When Mark Russinovich was testing his companys security software last week, he came across a disturbing find: a Sony BMG CD he purchased from Amazon had secretly installed DRM software on his PC and used “rootkit” cloaking methods to hide it.
With the story sweeping across the Net, Sony is attempting to clean up its mess.
DRM, or digital rights management, is nothing new to CDs. Record companies began employing software to prevent users from easily transferring tracks to a PC after the explosion of file sharing activity that followed Napsters debut in 1999.
But for the most part, the DRM was quite rudimentary and only required the pressing of the “shift” key to bypass.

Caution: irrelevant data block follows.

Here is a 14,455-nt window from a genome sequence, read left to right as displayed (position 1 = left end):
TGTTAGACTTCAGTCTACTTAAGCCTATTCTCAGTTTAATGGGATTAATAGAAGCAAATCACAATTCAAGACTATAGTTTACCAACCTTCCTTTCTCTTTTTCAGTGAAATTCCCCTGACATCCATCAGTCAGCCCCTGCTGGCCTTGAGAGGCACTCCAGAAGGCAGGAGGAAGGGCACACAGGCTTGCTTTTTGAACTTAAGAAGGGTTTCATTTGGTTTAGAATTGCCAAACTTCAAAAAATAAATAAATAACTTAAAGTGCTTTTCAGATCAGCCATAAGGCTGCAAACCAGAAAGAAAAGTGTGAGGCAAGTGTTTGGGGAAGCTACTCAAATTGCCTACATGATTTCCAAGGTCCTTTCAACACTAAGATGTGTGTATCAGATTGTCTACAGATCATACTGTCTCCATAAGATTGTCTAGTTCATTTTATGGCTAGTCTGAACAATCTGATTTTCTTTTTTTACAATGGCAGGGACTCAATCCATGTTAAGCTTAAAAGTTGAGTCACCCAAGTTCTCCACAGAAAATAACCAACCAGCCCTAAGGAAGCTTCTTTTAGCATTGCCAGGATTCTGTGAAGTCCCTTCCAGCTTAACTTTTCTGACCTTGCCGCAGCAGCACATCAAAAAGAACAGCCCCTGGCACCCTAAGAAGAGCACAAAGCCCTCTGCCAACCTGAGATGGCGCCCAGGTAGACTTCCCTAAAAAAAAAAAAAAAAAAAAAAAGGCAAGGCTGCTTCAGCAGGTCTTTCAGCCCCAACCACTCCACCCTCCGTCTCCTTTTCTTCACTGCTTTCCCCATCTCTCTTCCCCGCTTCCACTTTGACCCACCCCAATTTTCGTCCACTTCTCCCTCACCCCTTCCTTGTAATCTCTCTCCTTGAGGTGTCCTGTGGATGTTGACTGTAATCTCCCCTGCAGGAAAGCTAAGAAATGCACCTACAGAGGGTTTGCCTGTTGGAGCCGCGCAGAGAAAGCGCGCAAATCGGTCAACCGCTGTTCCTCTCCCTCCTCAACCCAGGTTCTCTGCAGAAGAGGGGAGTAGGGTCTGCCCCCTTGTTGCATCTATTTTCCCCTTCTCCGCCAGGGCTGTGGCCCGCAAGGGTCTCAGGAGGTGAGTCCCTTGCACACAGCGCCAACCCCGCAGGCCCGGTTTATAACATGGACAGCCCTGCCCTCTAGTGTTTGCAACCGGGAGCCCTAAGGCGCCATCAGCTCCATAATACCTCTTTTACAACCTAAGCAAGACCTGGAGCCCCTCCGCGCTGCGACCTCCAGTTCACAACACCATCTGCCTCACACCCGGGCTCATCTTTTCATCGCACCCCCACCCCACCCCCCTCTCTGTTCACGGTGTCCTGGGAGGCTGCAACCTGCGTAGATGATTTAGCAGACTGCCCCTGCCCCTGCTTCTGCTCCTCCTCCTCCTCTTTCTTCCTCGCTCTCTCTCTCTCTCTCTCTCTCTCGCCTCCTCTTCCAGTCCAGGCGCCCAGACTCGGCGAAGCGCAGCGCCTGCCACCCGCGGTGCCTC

Not so with Sonys latest batch of CDs from Switchfoot, Van Zant and others.
Using technology developed by British software company First 4 Internet, the CDs limit the number of copy-protected backups that can be made.
To enforce the restriction, software and drivers are installed without a users knowledge when the CD is accessed.
Russinovich first discovered a hidden directory and several hidden device drivers—none of which would show up in Windows Explorer.